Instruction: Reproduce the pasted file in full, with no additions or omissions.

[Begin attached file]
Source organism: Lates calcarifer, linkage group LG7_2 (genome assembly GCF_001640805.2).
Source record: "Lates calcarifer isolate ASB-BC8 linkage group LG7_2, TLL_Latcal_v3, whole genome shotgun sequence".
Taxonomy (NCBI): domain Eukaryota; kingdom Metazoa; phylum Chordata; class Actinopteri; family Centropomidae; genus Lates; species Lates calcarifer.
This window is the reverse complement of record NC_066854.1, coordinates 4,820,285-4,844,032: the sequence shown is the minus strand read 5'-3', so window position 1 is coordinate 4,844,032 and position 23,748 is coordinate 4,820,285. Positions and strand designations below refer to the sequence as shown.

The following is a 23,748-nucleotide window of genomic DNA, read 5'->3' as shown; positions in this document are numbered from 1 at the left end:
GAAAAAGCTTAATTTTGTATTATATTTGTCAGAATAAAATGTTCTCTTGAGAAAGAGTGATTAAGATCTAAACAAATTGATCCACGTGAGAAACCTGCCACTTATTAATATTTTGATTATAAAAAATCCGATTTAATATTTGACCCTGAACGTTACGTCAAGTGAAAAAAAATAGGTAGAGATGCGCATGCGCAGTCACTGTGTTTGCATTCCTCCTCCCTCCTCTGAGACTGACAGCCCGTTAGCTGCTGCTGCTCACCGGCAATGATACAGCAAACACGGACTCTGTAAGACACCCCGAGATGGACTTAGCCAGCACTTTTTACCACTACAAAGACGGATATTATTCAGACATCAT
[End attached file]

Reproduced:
Source organism: Lates calcarifer, linkage group LG7_2 (genome assembly GCF_001640805.2).
Source record: "Lates calcarifer isolate ASB-BC8 linkage group LG7_2, TLL_Latcal_v3, whole genome shotgun sequence".
Taxonomy (NCBI): domain Eukaryota; kingdom Metazoa; phylum Chordata; class Actinopteri; family Centropomidae; genus Lates; species Lates calcarifer.
This window is the reverse complement of record NC_066854.1, coordinates 4,820,285-4,844,032: the sequence shown is the minus strand read 5'-3', so window position 1 is coordinate 4,844,032 and position 23,748 is coordinate 4,820,285. Positions and strand designations below refer to the sequence as shown.

The following is a 23,748-nucleotide window of genomic DNA, read 5'->3' as shown; positions in this document are numbered from 1 at the left end:
GAAAAAGCTTAATTTTGTATTATATTTGTCAGAATAAAATGTTCTCTTGAGAAAGAGTGATTAAGATCTAAACAAATTGATCCACGTGAGAAACCTGCCACTTATTAATATTTTGATTATAAAAAATCCGATTTAATATTTGACCCTGAACGTTACGTCAAGTGAAAAAAAATAGGTAGAGATGCGCATGCGCAGTCACTGTGTTTGCATTCCTCCTCCCTCCTCTGAGACTGACAGCCCGTTAGCTGCTGCTGCTCACCGGCAATGATACAGCAAACACGGACTCTGTAAGACACCCCGAGATGGACTTAGCCAGCACTTTTTACCACTACAAAGACGGATATTATTCAGACATCAT